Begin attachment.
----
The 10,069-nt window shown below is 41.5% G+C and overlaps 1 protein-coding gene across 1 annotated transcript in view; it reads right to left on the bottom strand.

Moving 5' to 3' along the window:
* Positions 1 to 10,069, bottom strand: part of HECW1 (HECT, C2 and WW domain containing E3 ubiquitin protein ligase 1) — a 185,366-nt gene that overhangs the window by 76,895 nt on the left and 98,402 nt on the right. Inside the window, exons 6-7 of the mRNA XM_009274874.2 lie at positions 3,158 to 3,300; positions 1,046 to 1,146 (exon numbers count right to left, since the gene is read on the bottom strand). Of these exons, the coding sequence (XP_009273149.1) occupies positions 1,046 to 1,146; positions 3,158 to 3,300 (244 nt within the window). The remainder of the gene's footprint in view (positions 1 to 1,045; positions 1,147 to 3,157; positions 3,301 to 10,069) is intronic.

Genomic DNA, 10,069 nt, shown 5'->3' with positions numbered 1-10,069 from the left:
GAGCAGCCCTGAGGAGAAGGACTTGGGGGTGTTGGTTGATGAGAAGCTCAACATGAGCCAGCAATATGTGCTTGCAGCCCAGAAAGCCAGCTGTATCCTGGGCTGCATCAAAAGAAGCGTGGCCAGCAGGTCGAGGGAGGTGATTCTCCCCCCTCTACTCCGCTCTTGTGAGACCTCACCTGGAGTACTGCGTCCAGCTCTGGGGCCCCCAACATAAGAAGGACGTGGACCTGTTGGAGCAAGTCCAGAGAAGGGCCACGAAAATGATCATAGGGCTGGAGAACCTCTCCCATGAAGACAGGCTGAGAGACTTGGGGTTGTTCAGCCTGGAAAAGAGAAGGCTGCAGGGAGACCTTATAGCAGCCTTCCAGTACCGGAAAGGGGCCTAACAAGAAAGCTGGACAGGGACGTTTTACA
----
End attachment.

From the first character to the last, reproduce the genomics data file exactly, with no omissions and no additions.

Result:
The 10,069-nt window shown below is 41.5% G+C and overlaps 1 protein-coding gene across 1 annotated transcript in view; it reads right to left on the bottom strand.

Moving 5' to 3' along the window:
* Positions 1 to 10,069, bottom strand: part of HECW1 (HECT, C2 and WW domain containing E3 ubiquitin protein ligase 1) — a 185,366-nt gene that overhangs the window by 76,895 nt on the left and 98,402 nt on the right. Inside the window, exons 6-7 of the mRNA XM_009274874.2 lie at positions 3,158 to 3,300; positions 1,046 to 1,146 (exon numbers count right to left, since the gene is read on the bottom strand). Of these exons, the coding sequence (XP_009273149.1) occupies positions 1,046 to 1,146; positions 3,158 to 3,300 (244 nt within the window). The remainder of the gene's footprint in view (positions 1 to 1,045; positions 1,147 to 3,157; positions 3,301 to 10,069) is intronic.

Genomic DNA, 10,069 nt, shown 5'->3' with positions numbered 1-10,069 from the left:
GAGCAGCCCTGAGGAGAAGGACTTGGGGGTGTTGGTTGATGAGAAGCTCAACATGAGCCAGCAATATGTGCTTGCAGCCCAGAAAGCCAGCTGTATCCTGGGCTGCATCAAAAGAAGCGTGGCCAGCAGGTCGAGGGAGGTGATTCTCCCCCCTCTACTCCGCTCTTGTGAGACCTCACCTGGAGTACTGCGTCCAGCTCTGGGGCCCCCAACATAAGAAGGACGTGGACCTGTTGGAGCAAGTCCAGAGAAGGGCCACGAAAATGATCATAGGGCTGGAGAACCTCTCCCATGAAGACAGGCTGAGAGACTTGGGGTTGTTCAGCCTGGAAAAGAGAAGGCTGCAGGGAGACCTTATAGCAGCCTTCCAGTACCGGAAAGGGGCCTAACAAGAAAGCTGGACAGGGACGTTTTACA